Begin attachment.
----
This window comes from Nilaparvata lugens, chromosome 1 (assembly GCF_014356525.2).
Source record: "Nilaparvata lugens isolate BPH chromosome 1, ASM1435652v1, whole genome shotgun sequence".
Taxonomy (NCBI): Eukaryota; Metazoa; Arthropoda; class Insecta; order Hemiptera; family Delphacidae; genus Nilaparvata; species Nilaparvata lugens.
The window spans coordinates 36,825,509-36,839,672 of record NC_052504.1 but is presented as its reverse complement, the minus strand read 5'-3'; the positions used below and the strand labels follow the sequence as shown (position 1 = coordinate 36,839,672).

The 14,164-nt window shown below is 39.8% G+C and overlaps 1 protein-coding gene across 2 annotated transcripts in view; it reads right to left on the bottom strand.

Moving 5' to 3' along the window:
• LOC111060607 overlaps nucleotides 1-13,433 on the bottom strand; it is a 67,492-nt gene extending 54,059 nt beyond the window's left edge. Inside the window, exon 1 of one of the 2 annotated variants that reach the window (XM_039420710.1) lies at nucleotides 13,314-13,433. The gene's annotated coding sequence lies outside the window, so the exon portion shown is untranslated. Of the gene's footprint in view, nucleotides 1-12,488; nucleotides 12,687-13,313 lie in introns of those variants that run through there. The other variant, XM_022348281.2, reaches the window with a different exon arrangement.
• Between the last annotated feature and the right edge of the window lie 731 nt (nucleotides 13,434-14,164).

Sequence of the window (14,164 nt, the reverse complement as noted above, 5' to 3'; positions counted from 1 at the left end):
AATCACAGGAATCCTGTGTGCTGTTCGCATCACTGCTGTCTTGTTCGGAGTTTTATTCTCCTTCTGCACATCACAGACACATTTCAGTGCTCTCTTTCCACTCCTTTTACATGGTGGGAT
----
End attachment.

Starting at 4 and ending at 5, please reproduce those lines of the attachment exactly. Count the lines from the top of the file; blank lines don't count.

The window spans coordinates 36,825,509-36,839,672 of record NC_052504.1 but is presented as its reverse complement, the minus strand read 5'-3'; the positions used below and the strand labels follow the sequence as shown (position 1 = coordinate 36,839,672).

The 14,164-nt window shown below is 39.8% G+C and overlaps 1 protein-coding gene across 2 annotated transcripts in view; it reads right to left on the bottom strand.